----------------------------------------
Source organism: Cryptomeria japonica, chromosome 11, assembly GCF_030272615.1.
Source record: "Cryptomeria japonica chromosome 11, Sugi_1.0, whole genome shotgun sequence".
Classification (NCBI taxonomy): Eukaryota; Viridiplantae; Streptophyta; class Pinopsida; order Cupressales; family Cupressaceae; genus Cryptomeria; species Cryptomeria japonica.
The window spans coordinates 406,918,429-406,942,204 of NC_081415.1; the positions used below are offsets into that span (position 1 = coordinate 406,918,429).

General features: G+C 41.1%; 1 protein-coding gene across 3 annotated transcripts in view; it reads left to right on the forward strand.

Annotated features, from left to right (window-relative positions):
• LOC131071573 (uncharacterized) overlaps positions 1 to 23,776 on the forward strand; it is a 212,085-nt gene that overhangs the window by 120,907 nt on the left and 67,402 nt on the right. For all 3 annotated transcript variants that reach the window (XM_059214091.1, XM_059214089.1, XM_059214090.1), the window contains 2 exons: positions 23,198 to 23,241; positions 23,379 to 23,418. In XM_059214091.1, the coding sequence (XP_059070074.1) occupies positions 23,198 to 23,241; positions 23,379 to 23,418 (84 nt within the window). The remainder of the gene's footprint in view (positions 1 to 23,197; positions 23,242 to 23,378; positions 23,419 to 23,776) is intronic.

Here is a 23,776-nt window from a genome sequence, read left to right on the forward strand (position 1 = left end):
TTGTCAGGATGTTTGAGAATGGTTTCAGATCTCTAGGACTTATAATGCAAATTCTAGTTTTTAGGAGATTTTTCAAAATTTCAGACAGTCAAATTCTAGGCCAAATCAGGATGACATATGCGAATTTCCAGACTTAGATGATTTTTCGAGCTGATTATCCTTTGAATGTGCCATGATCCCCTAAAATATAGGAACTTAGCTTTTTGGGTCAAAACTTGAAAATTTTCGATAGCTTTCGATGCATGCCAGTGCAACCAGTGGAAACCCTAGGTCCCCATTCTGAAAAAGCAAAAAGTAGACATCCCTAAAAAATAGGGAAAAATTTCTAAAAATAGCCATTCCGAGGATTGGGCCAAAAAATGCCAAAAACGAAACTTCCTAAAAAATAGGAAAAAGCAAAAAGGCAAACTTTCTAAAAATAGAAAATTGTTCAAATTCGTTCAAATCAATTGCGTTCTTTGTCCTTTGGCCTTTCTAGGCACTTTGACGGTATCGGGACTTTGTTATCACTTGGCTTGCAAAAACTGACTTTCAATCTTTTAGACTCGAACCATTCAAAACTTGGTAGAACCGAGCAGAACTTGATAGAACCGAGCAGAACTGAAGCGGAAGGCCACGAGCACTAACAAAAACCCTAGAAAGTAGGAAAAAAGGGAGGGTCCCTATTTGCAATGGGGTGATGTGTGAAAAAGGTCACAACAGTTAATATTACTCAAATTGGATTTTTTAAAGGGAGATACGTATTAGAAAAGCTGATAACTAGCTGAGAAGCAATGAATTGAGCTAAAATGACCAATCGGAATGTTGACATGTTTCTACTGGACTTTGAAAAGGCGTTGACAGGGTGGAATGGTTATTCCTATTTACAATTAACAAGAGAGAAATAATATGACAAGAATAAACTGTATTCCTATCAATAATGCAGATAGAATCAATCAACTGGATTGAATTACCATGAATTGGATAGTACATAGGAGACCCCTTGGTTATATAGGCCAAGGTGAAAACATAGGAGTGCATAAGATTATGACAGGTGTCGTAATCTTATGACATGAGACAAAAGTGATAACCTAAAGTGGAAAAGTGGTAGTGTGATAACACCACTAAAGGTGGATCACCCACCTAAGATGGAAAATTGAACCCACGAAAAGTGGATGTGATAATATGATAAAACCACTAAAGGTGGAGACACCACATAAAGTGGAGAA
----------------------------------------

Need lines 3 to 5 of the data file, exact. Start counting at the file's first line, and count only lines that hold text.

Classification (NCBI taxonomy): Eukaryota; Viridiplantae; Streptophyta; class Pinopsida; order Cupressales; family Cupressaceae; genus Cryptomeria; species Cryptomeria japonica.
The window spans coordinates 406,918,429-406,942,204 of NC_081415.1; the positions used below are offsets into that span (position 1 = coordinate 406,918,429).

General features: G+C 41.1%; 1 protein-coding gene across 3 annotated transcripts in view; it reads left to right on the forward strand.